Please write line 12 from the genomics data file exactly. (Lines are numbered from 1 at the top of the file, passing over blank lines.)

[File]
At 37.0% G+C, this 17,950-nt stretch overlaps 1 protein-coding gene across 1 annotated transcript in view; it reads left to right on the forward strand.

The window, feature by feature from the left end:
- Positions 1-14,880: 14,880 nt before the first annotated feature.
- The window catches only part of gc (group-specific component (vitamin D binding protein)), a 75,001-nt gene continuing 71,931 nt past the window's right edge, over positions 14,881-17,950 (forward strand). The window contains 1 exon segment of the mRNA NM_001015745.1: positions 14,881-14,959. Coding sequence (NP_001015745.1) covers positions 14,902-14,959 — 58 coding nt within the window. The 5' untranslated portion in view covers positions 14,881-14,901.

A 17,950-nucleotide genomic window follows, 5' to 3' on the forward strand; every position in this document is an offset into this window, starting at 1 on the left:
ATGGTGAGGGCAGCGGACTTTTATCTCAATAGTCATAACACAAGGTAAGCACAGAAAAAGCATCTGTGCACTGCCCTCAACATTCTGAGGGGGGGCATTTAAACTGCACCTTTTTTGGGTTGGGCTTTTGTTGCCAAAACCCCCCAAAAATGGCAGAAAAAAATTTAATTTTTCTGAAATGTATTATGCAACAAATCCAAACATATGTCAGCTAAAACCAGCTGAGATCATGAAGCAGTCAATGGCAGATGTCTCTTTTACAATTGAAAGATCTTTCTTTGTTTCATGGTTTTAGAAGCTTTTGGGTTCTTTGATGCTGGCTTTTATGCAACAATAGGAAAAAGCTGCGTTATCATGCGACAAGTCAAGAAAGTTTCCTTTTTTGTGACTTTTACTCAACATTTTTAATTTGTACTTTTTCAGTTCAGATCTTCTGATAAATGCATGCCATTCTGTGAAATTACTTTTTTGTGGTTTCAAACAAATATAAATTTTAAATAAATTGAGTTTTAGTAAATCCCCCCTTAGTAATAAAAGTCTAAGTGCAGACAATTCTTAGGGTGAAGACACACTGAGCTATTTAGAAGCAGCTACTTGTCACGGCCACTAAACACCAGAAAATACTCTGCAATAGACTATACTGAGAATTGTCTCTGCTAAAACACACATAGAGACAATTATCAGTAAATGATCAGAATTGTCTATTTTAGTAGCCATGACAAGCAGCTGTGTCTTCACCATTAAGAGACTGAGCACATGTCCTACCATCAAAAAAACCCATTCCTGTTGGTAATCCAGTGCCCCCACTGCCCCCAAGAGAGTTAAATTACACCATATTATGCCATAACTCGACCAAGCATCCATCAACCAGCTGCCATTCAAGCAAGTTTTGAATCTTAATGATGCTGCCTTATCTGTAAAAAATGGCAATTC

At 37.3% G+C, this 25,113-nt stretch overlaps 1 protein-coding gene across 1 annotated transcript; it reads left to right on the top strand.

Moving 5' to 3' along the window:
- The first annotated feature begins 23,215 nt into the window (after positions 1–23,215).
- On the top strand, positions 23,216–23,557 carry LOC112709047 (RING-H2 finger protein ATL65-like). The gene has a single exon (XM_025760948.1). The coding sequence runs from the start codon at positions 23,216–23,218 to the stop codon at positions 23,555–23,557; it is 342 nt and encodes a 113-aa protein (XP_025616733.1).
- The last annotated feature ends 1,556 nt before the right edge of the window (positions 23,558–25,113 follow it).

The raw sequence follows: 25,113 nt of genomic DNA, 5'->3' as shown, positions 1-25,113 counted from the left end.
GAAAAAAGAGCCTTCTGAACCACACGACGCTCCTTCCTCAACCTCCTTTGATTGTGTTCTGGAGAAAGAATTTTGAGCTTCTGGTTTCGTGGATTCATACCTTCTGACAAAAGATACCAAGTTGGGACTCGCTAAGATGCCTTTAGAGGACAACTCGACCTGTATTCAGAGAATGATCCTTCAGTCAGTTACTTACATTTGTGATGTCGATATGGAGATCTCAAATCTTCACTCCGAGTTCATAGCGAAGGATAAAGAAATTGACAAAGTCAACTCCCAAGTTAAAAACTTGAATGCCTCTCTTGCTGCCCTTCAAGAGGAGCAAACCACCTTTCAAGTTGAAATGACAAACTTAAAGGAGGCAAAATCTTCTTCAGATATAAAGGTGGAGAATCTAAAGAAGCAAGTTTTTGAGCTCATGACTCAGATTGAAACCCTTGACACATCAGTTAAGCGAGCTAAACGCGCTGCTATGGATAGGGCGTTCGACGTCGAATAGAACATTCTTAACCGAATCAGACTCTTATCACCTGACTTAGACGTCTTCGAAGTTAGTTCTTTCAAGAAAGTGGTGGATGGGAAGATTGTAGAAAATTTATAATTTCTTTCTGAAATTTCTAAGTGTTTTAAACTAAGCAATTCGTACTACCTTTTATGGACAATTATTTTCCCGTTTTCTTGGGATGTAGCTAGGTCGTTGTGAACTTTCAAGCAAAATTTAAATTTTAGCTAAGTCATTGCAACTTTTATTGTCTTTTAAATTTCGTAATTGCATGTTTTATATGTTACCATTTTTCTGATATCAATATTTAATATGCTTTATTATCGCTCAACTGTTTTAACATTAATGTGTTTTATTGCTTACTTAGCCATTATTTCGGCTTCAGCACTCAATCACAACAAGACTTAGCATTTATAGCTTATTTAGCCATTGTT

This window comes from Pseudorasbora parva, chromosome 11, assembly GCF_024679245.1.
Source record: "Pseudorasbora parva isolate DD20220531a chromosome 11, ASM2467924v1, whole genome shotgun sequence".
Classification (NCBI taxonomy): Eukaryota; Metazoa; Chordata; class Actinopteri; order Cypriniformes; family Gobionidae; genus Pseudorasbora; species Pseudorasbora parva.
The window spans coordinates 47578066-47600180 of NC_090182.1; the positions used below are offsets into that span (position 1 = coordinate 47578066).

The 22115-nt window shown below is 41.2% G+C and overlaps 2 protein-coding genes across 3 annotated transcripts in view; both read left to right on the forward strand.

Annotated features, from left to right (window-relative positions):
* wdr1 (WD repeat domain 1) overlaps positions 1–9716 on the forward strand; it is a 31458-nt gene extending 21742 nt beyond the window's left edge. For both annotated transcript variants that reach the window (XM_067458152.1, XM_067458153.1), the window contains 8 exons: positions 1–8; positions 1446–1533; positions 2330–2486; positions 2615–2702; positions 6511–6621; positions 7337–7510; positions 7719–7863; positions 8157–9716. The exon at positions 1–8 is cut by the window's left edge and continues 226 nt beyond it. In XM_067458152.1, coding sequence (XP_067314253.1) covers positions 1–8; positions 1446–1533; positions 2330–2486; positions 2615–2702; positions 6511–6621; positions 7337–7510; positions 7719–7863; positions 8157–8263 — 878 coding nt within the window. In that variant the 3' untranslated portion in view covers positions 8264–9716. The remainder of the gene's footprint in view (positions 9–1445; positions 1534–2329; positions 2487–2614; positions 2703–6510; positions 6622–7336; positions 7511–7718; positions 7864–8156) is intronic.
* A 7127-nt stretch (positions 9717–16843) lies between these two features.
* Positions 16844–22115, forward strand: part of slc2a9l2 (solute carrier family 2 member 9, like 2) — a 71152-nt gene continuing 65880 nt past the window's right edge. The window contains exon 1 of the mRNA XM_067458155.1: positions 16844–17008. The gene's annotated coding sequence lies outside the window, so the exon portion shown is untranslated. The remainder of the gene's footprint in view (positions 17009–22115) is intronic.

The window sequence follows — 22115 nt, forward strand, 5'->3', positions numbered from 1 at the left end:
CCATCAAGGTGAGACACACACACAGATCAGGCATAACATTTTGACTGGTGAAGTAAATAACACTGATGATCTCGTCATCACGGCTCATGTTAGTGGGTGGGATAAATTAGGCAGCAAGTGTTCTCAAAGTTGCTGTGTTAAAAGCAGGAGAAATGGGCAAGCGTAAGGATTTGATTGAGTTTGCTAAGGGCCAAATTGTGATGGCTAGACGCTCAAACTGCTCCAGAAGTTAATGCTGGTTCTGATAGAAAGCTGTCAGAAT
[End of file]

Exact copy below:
The raw sequence follows: 25,113 nt of genomic DNA, 5'->3' as shown, positions 1-25,113 counted from the left end.